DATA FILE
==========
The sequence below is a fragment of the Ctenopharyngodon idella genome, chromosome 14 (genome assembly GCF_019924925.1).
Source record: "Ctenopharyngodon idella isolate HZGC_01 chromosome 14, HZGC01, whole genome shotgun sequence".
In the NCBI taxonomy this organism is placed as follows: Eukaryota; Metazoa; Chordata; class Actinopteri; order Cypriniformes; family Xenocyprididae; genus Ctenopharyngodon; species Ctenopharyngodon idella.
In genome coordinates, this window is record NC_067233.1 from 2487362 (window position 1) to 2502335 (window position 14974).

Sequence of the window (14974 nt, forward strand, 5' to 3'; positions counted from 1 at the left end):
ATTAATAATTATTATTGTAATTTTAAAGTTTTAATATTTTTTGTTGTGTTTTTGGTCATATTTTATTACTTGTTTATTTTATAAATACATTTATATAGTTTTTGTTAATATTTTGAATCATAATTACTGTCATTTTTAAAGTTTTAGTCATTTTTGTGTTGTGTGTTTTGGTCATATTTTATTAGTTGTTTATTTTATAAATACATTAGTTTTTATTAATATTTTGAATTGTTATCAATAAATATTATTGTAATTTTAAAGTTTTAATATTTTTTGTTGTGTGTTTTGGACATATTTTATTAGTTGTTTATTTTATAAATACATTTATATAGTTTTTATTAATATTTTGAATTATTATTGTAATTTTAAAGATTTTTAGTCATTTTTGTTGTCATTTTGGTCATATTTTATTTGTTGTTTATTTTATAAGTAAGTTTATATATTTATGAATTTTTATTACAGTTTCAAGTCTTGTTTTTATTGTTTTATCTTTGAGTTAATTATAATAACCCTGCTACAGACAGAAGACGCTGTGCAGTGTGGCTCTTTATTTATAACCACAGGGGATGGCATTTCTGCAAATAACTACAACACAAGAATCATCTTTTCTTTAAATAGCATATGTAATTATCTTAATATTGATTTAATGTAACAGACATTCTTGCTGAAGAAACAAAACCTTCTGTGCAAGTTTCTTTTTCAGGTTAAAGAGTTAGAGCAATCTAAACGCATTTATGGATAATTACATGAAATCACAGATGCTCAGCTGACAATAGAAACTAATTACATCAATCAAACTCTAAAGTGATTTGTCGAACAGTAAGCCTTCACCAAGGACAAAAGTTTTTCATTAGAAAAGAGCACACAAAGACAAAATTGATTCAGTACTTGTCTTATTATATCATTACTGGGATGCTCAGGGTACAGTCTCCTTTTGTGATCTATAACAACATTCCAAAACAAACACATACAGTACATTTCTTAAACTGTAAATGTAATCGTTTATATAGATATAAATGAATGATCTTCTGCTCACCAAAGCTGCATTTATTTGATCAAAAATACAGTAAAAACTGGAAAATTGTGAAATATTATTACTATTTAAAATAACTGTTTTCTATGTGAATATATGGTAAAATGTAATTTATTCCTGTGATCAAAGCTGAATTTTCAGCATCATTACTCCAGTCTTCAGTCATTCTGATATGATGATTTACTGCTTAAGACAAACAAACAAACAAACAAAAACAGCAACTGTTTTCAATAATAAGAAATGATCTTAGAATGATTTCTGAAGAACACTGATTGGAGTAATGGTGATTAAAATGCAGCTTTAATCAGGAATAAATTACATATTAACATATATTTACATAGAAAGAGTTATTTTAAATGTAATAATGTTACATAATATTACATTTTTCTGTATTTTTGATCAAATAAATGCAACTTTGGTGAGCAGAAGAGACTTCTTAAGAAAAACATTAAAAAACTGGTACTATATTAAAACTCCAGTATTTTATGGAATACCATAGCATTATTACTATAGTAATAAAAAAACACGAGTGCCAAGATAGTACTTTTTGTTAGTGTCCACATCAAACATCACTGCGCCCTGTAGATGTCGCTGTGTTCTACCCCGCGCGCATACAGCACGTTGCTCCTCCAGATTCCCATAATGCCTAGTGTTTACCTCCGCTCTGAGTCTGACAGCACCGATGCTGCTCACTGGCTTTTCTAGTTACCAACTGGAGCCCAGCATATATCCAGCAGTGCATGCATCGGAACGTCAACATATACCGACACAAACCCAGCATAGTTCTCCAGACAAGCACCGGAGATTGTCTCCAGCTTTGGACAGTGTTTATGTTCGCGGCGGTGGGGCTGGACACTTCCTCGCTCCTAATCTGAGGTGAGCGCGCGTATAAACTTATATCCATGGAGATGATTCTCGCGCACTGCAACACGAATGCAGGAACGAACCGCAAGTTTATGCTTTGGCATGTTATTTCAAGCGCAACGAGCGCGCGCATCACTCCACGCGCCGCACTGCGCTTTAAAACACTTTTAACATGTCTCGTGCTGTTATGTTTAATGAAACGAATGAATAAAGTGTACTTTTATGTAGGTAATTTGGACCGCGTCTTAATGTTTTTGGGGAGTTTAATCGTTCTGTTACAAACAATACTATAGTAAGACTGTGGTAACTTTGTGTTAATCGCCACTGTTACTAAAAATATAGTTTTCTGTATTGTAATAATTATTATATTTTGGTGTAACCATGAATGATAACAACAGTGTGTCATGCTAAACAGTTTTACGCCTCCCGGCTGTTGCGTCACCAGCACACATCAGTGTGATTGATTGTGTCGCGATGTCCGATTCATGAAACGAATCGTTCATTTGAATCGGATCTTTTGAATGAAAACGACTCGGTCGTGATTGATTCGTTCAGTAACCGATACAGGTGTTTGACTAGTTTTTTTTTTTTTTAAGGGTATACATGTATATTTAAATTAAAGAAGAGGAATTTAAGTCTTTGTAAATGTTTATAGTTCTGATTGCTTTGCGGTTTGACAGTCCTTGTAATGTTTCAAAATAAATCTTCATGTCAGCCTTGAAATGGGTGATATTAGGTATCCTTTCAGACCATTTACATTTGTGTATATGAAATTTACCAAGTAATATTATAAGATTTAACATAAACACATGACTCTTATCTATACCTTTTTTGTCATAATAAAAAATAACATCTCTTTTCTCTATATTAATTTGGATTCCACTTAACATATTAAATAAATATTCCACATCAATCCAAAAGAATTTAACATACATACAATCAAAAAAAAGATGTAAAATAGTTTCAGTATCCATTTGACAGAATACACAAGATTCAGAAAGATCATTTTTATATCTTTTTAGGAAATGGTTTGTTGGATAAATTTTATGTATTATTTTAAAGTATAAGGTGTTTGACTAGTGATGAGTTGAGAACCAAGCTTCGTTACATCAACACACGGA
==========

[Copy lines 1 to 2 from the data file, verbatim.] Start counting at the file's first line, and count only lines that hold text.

The sequence below is a fragment of the Ctenopharyngodon idella genome, chromosome 14 (genome assembly GCF_019924925.1).
Source record: "Ctenopharyngodon idella isolate HZGC_01 chromosome 14, HZGC01, whole genome shotgun sequence".